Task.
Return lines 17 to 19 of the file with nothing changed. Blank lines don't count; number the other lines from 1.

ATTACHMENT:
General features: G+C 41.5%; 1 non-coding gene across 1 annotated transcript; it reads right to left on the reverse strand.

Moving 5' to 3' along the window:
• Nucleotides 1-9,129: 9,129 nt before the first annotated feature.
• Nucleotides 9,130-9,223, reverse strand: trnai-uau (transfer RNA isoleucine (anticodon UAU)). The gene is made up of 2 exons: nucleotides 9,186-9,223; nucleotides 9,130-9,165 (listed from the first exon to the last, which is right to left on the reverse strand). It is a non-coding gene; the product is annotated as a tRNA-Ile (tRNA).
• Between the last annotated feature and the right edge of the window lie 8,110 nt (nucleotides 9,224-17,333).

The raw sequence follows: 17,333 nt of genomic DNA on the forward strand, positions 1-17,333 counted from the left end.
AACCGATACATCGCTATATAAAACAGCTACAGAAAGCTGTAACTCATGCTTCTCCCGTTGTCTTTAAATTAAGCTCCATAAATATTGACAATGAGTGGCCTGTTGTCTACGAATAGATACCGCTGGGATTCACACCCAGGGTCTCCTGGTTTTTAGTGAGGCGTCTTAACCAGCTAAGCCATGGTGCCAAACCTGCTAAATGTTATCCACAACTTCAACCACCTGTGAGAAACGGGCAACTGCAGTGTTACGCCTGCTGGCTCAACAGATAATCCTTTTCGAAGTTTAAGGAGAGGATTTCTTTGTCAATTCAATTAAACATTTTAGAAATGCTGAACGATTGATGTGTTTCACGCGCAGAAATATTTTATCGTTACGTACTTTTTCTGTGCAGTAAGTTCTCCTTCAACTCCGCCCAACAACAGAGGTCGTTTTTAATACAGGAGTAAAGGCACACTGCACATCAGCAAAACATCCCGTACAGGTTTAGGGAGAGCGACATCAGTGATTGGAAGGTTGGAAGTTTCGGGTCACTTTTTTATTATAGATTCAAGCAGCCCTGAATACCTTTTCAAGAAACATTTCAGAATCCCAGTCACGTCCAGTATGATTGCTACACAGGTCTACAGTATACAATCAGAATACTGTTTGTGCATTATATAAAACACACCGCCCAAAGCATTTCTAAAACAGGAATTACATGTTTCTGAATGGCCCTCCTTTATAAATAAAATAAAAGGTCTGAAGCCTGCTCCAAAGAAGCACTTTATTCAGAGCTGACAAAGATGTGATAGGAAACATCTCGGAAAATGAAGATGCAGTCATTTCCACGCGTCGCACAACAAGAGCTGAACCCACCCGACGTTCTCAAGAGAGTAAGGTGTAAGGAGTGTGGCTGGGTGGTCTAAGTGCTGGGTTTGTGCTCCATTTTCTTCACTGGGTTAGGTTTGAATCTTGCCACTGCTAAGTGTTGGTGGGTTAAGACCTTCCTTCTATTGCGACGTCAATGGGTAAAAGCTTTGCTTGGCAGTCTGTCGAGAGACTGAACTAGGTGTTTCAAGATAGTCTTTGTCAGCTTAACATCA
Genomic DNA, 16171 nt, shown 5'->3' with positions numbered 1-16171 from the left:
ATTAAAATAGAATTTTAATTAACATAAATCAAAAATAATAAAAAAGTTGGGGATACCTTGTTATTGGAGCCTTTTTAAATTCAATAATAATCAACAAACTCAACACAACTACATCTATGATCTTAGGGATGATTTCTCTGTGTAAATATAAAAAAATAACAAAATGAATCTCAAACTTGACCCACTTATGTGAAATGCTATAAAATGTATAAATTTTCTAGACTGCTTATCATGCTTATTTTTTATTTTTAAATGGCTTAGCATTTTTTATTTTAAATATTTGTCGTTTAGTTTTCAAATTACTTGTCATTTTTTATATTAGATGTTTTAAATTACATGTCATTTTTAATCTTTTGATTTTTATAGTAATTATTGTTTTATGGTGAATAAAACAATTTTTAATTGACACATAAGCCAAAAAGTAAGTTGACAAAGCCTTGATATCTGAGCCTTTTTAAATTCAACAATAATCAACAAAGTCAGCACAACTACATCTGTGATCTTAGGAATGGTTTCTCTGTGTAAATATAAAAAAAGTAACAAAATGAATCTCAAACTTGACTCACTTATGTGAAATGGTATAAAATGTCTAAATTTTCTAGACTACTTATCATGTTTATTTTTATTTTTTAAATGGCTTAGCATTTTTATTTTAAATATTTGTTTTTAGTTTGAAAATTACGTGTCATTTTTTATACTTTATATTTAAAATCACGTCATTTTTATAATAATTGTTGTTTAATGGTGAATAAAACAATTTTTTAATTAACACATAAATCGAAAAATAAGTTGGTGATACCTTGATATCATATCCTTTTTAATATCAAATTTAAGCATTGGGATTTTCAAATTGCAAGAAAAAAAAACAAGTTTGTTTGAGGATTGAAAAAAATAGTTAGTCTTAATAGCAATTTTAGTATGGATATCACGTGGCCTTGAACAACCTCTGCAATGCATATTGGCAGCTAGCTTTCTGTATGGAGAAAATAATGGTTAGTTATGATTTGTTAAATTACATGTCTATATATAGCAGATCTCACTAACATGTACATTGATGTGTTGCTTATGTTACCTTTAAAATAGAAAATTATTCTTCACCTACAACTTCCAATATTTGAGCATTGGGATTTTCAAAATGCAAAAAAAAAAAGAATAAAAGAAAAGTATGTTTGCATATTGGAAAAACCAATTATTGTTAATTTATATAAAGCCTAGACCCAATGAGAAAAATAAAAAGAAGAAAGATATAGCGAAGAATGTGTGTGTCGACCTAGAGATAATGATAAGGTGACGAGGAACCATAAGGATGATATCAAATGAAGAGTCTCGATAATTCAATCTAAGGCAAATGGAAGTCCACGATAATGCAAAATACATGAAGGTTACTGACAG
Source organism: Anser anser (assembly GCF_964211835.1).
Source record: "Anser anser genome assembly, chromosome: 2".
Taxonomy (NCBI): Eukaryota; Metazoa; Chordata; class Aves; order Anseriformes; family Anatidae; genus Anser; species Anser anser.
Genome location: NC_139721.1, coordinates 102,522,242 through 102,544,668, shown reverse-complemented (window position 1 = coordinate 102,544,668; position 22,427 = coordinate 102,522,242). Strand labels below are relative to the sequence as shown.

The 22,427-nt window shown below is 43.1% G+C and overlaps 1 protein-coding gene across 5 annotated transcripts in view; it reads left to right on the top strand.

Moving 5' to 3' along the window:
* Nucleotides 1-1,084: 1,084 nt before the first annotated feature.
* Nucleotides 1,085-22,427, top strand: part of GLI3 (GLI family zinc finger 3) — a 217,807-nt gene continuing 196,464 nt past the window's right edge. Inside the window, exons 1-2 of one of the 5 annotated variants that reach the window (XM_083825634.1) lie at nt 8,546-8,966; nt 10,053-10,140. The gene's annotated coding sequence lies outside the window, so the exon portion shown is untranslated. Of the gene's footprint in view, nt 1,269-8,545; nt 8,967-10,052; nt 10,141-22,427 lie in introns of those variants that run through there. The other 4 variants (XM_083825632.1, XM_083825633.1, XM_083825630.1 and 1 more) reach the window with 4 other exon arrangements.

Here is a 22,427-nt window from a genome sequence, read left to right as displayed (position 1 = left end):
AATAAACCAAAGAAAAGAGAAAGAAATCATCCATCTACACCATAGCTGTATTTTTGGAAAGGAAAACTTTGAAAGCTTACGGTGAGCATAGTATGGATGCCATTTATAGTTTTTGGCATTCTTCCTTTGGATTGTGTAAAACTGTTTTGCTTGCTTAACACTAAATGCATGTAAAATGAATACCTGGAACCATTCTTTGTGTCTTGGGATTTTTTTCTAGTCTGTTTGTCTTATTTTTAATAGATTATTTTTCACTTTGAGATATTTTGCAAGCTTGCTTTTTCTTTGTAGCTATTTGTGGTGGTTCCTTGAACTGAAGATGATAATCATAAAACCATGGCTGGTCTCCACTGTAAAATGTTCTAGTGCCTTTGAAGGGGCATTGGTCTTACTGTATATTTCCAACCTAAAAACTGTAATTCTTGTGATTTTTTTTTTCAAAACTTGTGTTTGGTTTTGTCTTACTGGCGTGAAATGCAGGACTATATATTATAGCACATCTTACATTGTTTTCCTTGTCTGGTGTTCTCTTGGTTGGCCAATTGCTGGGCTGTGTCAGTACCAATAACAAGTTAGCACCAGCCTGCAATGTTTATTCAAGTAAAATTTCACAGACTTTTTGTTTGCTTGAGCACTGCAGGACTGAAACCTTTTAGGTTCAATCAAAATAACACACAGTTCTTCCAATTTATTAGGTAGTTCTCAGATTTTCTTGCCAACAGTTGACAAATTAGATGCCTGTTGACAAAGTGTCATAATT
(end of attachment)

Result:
* Nucleotides 1,085-22,427, top strand: part of GLI3 (GLI family zinc finger 3) — a 217,807-nt gene continuing 196,464 nt past the window's right edge. Inside the window, exons 1-2 of one of the 5 annotated variants that reach the window (XM_083825634.1) lie at nt 8,546-8,966; nt 10,053-10,140. The gene's annotated coding sequence lies outside the window, so the exon portion shown is untranslated. Of the gene's footprint in view, nt 1,269-8,545; nt 8,967-10,052; nt 10,141-22,427 lie in introns of those variants that run through there. The other 4 variants (XM_083825632.1, XM_083825633.1, XM_083825630.1 and 1 more) reach the window with 4 other exon arrangements.

Here is a 22,427-nt window from a genome sequence, read left to right as displayed (position 1 = left end):
AATAAACCAAAGAAAAGAGAAAGAAATCATCCATCTACACCATAGCTGTATTTTTGGAAAGGAAAACTTTGAAAGCTTACGGTGAGCATAGTATGGATGCCATTTATAGTTTTTGGCATTCTTCCTTTGGATTGTGTAAAACTGTTTTGCTTGCTTAACACTAAATGCATGTAAAATGAATACCTGGAACCATTCTTTGTGTCTTGGGATTTTTTTCTAGTCTGTTTGTCTTATTTTTAATAGATTATTTTTCACTTTGAGATATTTTGCAAGCTTGCTTTTTCTTTGTAGCTATTTGTGGTGGTTCCTTGAACTGAAGATGATAATCATAAAACCATGGCTGGTCTCCACTGTAAAATGTTCTAGTGCCTTTGAAGGGGCATTGGTCTTACTGTATATTTCCAACCTAAAAACTGTAATTCTTGTGATTTTTTTTTTCAAAACTTGTGTTTGGTTTTGTCTTACTGGCGTGAAATGCAGGACTATATATTATAGCACATCTTACATTGTTTTCCTTGTCTGGTGTTCTCTTGGTTGGCCAATTGCTGGGCTGTGTCAGTACCAATAACAAGTTAGCACCAGCCTGCAATGTTTATTCAAGTAAAATTTCACAGACTTTTTGTTTGCTTGAGCACTGCAGGACTGAAACCTTTTAGGTTCAATCAAAATAACACACAGTTCTTCCAATTTATTAGGTAGTTCTCAGATTTTCTTGCCAACAGTTGACAAATTAGATGCCTGTTGACAAAGTGTCATAATT